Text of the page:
Natalie’s writing and directorial feature debut has finally been seen and the early reviews are across the board. No real consensus beyond “it doesn’t suck”.
The most positive so far has been via The Guardian.
Homely, bespectacled Arieh (Gilad Kahana) and even glum little Amos (Amir Tessler) are inevitably overshadowed by Portman’s near-radioactive screen presence. But its on her achievement as a director that her role in this film will be judged, and it’s accurate to say she has done an impressive job, easily the equal of Angelina Jolie, who went similarly serious for her first feature, the Bosnian war drama In the Land of Blood and Honey.) Portman has made a film with something serious and interesting to say about Israel, a nuanced portrait of the place that demonstrates a commitment to, and connection with, her home country. This is an assured, heartfelt debut.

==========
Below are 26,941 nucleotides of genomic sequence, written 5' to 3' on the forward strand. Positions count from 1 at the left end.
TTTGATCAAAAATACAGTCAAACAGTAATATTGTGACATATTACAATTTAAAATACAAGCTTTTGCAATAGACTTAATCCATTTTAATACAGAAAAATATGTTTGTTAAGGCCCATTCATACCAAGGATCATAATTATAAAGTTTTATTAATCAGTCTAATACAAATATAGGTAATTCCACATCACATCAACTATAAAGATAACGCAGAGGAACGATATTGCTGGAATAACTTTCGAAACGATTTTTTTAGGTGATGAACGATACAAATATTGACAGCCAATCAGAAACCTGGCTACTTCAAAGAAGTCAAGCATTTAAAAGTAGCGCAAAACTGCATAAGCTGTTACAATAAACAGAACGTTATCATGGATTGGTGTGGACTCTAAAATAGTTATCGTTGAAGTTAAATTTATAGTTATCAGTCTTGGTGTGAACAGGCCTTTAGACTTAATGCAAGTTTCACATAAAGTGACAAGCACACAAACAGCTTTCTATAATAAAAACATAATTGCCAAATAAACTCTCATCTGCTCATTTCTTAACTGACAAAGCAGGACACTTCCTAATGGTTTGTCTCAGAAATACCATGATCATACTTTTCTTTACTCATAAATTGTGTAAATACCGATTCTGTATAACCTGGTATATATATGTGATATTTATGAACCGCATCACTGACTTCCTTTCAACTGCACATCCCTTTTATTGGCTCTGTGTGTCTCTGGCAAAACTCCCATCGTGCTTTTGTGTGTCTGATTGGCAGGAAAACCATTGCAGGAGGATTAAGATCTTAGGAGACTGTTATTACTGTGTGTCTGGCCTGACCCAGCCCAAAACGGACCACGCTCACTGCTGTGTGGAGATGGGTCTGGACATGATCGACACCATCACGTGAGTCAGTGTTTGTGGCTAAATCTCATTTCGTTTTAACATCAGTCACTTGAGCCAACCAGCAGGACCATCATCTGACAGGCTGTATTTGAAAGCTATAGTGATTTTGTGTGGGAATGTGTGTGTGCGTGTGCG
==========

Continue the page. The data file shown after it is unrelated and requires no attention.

The Telegraph gave the film 3 stars.
The film feels like a personal project for Portman, but thankfully never a vanity one. It’s a fine piece of work – and you sense there’s better to come.